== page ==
Seven European countries join forces to promote the construction of the European Solar Telescope
The MPS participates in the creation of the European Solar Telescope Canarian Foundation.
This morning, a total of 9 institutions from 7 European countries signed in Santa Cruz de Tenerife the deed of the Canarian Foundation that grants legal character to the project consortium and paves the way for the future construction of the European Solar Telescope (EST). The countries responsible for the creation of the entity that will lead the project to the next phase of development are the Czech Republic, Germany, Slovakia, Spain, Sweden, Switzerland and the United Kingdom. Germany contributes to EST through the Max Planck Institute for Solar System Research (MPS, Göttingen) and the Leibniz-Institute for Solar Physics (Freiburg), which have been engaged in the project since its initiation in 2008. The role of the MPS focuses on the development of the next-generation spectropolarimetric instruments, so-called integral field units. Only then can the full potential of the EST to measure fast and small scale processes in the solar atmosphere be exploited.
The preliminary design phase of the telescope, which was funded by the European Commission’s Horizon 2020 programme, has recently been completed. Now, the establishment of the EST Foundation marks a crucial milestone in advancing the project towards the construction phase. One of the primary objectives of the foundation is to create a European Research Infrastructure Consortium (ERIC), which will bring together the national ministries of the partner countries. The EST-ERIC will be the legal entity responsible for overseeing all aspects of the construction and operation of this large research infrastructure.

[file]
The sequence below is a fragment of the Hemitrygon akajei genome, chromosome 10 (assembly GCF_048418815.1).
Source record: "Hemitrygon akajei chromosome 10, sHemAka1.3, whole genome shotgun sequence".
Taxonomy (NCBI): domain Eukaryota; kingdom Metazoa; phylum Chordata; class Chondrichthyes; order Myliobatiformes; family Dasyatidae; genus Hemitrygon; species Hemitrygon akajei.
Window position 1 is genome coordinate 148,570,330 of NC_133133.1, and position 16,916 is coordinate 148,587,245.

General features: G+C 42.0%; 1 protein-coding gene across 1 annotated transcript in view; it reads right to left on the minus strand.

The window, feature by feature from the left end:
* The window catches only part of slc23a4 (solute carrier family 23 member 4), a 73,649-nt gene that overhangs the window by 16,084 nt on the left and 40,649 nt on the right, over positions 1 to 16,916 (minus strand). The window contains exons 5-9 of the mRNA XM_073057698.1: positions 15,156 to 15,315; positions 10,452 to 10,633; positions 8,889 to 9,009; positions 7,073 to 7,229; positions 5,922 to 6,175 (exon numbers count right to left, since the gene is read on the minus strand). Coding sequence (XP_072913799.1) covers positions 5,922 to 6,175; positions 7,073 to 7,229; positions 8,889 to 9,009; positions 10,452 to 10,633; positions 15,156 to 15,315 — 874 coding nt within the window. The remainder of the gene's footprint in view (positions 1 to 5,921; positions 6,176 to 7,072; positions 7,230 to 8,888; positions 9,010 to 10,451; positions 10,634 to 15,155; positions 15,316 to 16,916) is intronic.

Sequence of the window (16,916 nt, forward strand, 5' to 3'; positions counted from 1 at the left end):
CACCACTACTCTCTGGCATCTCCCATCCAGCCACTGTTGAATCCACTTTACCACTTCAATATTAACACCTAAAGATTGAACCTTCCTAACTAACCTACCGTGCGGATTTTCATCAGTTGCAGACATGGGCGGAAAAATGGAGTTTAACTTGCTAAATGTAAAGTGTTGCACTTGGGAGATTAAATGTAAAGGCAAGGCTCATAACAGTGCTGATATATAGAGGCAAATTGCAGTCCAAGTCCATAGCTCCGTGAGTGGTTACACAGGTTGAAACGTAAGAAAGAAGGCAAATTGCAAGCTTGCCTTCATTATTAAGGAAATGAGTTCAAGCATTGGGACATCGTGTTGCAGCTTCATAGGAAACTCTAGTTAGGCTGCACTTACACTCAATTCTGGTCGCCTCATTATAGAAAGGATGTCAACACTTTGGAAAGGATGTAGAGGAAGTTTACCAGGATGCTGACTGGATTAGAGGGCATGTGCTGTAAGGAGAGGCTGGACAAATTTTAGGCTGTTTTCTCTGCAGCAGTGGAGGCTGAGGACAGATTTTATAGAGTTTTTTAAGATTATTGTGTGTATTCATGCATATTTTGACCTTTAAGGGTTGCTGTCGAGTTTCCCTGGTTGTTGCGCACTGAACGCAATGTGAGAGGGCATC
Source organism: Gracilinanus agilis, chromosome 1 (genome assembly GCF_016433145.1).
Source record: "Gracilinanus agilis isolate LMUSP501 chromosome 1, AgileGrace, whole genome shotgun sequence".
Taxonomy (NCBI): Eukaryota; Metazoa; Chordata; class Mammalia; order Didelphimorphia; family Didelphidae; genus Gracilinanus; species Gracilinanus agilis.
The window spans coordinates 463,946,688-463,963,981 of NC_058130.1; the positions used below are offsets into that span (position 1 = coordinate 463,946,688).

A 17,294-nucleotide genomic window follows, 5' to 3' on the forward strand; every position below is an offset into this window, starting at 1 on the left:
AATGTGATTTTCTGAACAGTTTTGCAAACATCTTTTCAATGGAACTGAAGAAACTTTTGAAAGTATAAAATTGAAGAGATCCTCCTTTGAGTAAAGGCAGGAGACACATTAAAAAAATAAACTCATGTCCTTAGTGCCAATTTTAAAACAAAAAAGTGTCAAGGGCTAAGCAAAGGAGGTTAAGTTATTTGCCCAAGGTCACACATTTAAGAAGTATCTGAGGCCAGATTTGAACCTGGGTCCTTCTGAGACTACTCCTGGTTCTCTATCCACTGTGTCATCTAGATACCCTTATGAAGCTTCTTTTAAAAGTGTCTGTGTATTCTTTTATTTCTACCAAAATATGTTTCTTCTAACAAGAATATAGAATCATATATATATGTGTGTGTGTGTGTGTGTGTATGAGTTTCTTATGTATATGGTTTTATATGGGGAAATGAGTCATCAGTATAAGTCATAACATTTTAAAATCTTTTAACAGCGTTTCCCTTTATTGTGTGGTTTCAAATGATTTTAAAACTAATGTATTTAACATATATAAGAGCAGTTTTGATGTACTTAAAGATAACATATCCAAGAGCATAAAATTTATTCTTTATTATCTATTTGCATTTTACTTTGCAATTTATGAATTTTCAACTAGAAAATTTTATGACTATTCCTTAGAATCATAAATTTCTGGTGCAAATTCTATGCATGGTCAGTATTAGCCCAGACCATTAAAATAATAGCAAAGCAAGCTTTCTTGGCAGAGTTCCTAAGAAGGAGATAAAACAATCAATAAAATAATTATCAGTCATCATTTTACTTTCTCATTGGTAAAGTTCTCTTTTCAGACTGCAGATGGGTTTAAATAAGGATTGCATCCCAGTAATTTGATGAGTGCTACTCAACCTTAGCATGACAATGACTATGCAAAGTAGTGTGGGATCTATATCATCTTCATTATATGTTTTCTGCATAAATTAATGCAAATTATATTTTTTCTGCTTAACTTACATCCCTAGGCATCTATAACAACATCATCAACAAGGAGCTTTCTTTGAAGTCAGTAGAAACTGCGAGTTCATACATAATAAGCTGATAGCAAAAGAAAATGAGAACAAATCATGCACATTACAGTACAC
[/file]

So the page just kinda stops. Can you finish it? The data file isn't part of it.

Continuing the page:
The MPS is taking a significant step forward by joining the EST Foundation. This action gives the participating institutions decision-making power over all future scientific, technological and industrial aspects of the project.
The European Solar Telescope is set to become the largest solar telescope ever built in Europe. With its 4.2-meter primary mirror, state-of-the-art technology, and specialised instrumentation suite, EST will provide astronomers with an unrivalled tool for observing the Sun. This solar telescope will be constructed in the Roque de los Muchachos Observatory, located on the island of La Palma (Spain) and renowned worldwide as a top-tier site for astronomical observations.
EST was included on the European Strategy Forum on Research Infrastructures (ESFRI) Roadmap in 2016 and is therefore considered a strategic research infrastructure for Europe. One of its primary objectives is to improve our understanding of the Sun by observing its magnetic fields in unprecedented detail. EST will be able to uncover signals currently hidden in the noise and reveal the existence of unknown, tiny magnetic structures. By studying the magnetic and dynamic coupling of the solar atmosphere, EST will provide valuable insights into the mechanisms underlying solar flares and coronal mass ejections. These phenomena determine the so-called space weather, which has a strong influence on our technological society.
The optical configuration and instrumentation of EST have been meticulously designed to capture the interactions between the different atmospheric layers of the Sun. Additionally, a comprehensive set of instruments will be installed to enable simultaneous observations across multiple wavelengths. This unique capability will give EST a higher efficiency compared to existing or future telescopes, whether ground-based or space-borne.
The largest solar telescope in Europe is a technological challenge that, once built, will keep Europe at the forefront of not only solar physics research and instrument development, but also in terms of improving space weather forecasting to mitigate the effects of solar events on our society.
More information about the project: www.est-east.eu